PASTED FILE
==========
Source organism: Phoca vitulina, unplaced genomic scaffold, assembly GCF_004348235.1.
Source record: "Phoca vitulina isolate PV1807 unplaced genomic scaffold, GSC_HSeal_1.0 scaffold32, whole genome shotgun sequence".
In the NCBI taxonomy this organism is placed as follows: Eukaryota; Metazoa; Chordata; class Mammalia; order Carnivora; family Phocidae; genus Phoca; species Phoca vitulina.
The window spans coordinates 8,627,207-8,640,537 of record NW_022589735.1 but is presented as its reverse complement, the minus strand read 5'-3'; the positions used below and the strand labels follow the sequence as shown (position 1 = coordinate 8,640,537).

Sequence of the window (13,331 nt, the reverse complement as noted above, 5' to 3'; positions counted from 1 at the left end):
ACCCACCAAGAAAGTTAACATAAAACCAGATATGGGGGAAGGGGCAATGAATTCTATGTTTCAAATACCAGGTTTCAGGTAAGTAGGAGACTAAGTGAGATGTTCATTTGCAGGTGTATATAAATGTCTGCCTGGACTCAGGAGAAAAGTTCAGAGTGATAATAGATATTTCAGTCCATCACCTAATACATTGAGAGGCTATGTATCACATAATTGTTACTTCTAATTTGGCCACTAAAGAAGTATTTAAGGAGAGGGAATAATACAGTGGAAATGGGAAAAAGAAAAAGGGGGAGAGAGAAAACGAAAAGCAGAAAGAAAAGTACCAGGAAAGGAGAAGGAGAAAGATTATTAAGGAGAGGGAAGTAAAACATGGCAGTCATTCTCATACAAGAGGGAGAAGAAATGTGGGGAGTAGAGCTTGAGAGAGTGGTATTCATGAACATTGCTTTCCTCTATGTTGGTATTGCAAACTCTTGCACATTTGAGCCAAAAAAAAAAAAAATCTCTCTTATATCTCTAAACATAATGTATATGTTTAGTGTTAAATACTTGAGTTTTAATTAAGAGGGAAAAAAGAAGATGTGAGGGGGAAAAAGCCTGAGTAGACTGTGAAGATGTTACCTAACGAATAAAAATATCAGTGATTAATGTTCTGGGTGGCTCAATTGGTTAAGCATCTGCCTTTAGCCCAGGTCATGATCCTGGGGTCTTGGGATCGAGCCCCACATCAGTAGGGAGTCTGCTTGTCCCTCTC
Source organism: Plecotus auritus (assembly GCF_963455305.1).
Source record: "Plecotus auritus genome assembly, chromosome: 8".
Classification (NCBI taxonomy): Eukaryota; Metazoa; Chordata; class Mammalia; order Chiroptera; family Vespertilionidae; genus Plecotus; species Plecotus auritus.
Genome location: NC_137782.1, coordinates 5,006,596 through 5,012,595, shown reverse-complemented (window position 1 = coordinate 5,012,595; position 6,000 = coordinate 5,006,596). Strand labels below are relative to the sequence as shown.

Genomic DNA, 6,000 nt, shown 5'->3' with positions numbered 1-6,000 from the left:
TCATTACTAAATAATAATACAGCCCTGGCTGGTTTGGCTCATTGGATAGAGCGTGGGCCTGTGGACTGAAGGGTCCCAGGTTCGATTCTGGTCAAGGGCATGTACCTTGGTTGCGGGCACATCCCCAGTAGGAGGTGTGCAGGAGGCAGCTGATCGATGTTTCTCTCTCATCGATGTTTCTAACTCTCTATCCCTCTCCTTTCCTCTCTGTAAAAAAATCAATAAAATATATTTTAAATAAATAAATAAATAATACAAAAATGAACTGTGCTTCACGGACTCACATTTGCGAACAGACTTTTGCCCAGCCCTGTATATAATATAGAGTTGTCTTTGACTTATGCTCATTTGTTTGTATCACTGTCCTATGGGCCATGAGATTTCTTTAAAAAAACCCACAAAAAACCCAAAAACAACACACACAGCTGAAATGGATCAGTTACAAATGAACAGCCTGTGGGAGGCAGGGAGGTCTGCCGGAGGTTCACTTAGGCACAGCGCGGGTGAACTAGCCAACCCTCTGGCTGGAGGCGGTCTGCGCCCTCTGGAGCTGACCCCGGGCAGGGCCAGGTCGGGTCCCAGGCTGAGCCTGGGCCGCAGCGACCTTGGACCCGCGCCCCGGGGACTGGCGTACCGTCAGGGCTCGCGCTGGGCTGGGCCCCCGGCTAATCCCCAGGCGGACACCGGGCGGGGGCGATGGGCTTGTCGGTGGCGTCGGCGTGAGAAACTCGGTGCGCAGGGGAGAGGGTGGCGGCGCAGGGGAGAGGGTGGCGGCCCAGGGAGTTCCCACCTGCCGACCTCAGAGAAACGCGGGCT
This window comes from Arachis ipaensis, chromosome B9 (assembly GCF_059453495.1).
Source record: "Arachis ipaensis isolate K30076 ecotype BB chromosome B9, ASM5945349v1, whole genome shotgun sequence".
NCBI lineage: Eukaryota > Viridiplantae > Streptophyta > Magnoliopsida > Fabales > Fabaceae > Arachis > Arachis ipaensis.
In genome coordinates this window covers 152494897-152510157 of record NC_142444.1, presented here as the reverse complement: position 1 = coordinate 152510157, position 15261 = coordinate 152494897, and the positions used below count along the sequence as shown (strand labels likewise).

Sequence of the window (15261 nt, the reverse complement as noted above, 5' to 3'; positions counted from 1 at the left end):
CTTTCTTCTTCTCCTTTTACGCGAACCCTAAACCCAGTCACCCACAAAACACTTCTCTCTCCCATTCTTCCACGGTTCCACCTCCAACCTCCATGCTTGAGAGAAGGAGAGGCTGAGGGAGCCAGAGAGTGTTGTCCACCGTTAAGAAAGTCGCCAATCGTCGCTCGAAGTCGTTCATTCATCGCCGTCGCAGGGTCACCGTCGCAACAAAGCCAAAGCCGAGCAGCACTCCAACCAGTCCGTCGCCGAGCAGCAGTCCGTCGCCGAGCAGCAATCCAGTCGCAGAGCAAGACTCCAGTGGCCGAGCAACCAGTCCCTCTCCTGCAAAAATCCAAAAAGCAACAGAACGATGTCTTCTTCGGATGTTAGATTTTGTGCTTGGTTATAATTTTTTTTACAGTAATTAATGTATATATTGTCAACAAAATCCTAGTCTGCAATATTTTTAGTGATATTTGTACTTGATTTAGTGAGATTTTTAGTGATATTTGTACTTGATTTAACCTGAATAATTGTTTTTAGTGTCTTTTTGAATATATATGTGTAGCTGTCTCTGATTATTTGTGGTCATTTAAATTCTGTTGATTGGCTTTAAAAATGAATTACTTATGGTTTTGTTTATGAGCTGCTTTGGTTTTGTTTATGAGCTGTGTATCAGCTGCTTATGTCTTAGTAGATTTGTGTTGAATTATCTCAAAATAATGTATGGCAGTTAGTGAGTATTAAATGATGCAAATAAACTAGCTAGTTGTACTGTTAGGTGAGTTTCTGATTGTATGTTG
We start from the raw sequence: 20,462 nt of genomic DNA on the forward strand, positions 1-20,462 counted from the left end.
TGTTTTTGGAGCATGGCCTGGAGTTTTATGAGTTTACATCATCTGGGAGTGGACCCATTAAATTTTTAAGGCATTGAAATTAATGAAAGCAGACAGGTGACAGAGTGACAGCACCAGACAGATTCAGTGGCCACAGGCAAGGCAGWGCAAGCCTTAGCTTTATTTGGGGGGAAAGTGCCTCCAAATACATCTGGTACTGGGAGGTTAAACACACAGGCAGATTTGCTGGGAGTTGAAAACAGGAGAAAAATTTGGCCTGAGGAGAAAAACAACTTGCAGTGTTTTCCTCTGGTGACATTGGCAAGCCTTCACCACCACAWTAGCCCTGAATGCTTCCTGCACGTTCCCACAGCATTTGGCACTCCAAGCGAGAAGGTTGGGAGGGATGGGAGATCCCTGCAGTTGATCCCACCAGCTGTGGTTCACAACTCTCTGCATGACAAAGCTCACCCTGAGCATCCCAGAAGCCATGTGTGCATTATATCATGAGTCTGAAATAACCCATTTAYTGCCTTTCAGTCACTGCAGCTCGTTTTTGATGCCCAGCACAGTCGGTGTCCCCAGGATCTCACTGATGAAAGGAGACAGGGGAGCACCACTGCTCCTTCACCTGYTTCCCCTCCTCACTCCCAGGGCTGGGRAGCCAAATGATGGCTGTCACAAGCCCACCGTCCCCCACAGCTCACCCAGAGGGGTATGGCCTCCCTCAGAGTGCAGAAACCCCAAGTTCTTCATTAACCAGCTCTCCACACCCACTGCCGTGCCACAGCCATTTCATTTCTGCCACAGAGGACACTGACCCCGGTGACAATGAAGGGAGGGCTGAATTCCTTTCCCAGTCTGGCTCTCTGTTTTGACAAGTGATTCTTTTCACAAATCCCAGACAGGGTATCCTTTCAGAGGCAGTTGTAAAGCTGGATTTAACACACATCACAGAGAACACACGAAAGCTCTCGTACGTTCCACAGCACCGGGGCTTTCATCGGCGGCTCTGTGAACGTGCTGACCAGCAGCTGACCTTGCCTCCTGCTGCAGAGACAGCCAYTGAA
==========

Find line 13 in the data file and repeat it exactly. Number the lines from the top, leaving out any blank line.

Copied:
This window comes from Arachis ipaensis, chromosome B9 (assembly GCF_059453495.1).